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Microsoft Exchange Targeted for IcedID Reply-chain Hijacking Attacks

Microsoft Exchange Targeted for IcedID Reply-chain Hijacking Attacks

The distribution of the IcedID malware has seen a spike recently due to a new campaign that hijacks existing email conversation threads and injects malicious payloads that are hard to spot.

IcedID is a modular banking trojan first spotted back in 2017, used mainly to deploy second-stage malware such as other loaders or ransomware.

Its operators are believed to be initial access brokers who compromise networks and then sell the access to other cybercriminals.

The ongoing IcedID campaign was discovered this month by researchers at Intezer, who have shared their findings with Bleeping Computer prior to publication.

Also Read: Data Protection Authority GDPR: Everything You Need To Know

How the attack works

The primary method of the conversation hijacking attack is to assume control of a key email account participating in a discussion with the target, and then send a phishing message crafted to appear as a continuation of the thread.

As such, when the target receives a reply message with an attachment named and presented as something relevant to the previous discussion, the chances of suspecting fraud are reduced to a minimum.

Intezer explains that there are clues pointing to threat actors targeting vulnerable Microsoft Exchange servers to steal the credentials, as many of the compromised endpoints they found are public-facing and unpatched.

Additionally in this campaign, the analysts have seen malicious emails sent from internal Exchange servers, using local IP addresses within a more trustworthy domain, and hence unlikely to be marked as suspicious.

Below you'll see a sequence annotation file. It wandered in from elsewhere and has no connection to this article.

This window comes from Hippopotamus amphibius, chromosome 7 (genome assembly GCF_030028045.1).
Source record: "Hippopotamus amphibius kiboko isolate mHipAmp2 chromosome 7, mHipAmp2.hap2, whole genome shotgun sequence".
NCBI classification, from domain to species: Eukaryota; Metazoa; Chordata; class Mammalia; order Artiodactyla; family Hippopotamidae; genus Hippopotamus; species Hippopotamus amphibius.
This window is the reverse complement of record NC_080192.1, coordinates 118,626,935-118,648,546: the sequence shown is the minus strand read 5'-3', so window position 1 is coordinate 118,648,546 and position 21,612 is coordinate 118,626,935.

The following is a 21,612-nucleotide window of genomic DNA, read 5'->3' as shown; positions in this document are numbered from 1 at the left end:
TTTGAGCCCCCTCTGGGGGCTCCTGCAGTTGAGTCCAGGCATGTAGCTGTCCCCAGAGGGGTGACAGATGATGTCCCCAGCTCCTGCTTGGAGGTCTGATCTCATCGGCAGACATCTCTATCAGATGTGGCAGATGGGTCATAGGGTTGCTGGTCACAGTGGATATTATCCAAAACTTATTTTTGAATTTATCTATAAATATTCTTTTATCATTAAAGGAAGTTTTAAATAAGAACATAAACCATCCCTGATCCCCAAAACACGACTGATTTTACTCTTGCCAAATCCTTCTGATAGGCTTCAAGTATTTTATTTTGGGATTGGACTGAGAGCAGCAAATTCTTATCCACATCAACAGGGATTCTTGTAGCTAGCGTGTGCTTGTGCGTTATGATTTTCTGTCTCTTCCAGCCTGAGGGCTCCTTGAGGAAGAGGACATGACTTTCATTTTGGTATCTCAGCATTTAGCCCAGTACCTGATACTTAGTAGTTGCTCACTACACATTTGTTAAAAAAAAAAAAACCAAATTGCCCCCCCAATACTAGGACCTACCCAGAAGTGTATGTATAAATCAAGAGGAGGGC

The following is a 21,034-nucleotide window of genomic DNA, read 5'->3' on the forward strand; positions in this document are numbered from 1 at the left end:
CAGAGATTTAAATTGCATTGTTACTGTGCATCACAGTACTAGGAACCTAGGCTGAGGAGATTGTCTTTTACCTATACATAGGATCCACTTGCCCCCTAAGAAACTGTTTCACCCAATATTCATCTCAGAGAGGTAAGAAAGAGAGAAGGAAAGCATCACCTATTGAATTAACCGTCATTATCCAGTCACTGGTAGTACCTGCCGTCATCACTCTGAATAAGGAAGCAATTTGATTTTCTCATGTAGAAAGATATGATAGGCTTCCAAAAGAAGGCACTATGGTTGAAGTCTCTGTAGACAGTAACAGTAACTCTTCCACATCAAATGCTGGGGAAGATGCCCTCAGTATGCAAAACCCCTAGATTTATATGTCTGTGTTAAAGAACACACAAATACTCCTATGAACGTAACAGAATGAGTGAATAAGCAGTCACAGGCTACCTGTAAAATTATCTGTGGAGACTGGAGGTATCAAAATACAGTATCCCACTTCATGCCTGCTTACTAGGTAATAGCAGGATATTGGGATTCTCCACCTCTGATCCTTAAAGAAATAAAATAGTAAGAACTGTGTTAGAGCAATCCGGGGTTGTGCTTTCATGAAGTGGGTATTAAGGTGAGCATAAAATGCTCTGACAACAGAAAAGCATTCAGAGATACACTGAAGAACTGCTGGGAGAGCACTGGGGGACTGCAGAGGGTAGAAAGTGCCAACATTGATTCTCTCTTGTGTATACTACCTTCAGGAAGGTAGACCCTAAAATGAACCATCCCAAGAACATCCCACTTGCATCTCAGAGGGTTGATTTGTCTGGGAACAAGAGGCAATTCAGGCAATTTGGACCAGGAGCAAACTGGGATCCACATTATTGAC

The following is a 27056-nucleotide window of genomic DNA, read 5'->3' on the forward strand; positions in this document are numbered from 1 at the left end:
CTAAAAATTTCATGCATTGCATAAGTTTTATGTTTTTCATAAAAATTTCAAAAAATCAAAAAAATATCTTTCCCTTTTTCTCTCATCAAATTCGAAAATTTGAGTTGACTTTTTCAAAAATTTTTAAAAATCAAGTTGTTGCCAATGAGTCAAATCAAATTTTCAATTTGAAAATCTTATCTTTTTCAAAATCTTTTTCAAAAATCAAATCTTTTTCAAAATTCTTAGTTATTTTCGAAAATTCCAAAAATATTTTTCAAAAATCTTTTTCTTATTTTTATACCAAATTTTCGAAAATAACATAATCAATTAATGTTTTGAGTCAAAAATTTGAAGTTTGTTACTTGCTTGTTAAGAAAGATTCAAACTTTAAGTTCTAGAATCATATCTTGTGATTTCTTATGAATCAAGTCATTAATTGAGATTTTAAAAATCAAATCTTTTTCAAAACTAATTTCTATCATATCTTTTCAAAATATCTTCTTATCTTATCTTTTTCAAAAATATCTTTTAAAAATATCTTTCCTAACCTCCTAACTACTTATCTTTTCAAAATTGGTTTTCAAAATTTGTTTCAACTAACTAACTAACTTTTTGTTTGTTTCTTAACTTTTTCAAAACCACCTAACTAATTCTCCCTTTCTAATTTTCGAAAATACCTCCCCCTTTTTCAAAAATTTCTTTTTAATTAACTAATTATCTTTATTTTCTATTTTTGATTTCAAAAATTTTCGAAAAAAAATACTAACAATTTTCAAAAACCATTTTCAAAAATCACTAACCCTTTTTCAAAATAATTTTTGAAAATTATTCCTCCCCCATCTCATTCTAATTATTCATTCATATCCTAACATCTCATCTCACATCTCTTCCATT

IcedID latest infection chain
IcedID latest infection chain (Interzer)

The email attachment sent to targets is a ZIP archive containing an ISO file, which, in turn, encloses an LNK and a DLL file. If the victim double clicks the “document.lnk”, the DLL launches to set up the IcedID loader.

The IcedID GZiploader is stored in an encrypted form in the resource section of the binary, and after decoding, it’s placed in memory and executed.

The host is then fingerprinted and the basic system information is sent to the C2 (yourgroceries[.]top) via an HTTP GET request.

Finally, the C2 responds by sending a payload to the infected machine, although that step was not performed during Intezer’s analysis.

Dynamically called function that fetches the payload
Dynamically called function that fetches the payload (Interzer)

Ties to November 2021 campaign

While Intezer’s report focuses on current and ongoing activity, it is unclear when this campaign started. It is possible that it started five months ago.

In November 2021, a Trend Micro report described a wave of attacks using ProxyShell and ProxyLogon vulnerabilities in exposed Microsoft Exchange servers to hijack internal email reply-chains and spread malware-laced documents.

The actors behind that campaign were believed to be ‘TR’, known to work with a plethora of malware, including Qbot, IcedID, and SquirrelWaffle.

Also Read: The Top 10 Best And Trusted List Of Lawyers In Singapore

All three malware pieces have been previously involved in email thread hijacking to deliver malicious payloads [1234].

Intezer puts threat group TA551 in the spotlight this time due to the use of regsvr32.exe for the DDL’s binary proxy execution and password-protected ZIP files.

The link between those two threat groups is unclear, though, but it’s not improbable that there’s some overlap or even underlying connection there.

Update your Exchange servers

We’re approaching the one-year mark since Microsoft published fixes for the ProxyLogon and ProxyShell vulnerabilities, so applying the latest security updates is well overdue.

Not doing so leaves your Exchange servers, company, and employees prey to phishing actors, cyber-espionage, and ransomware infections.



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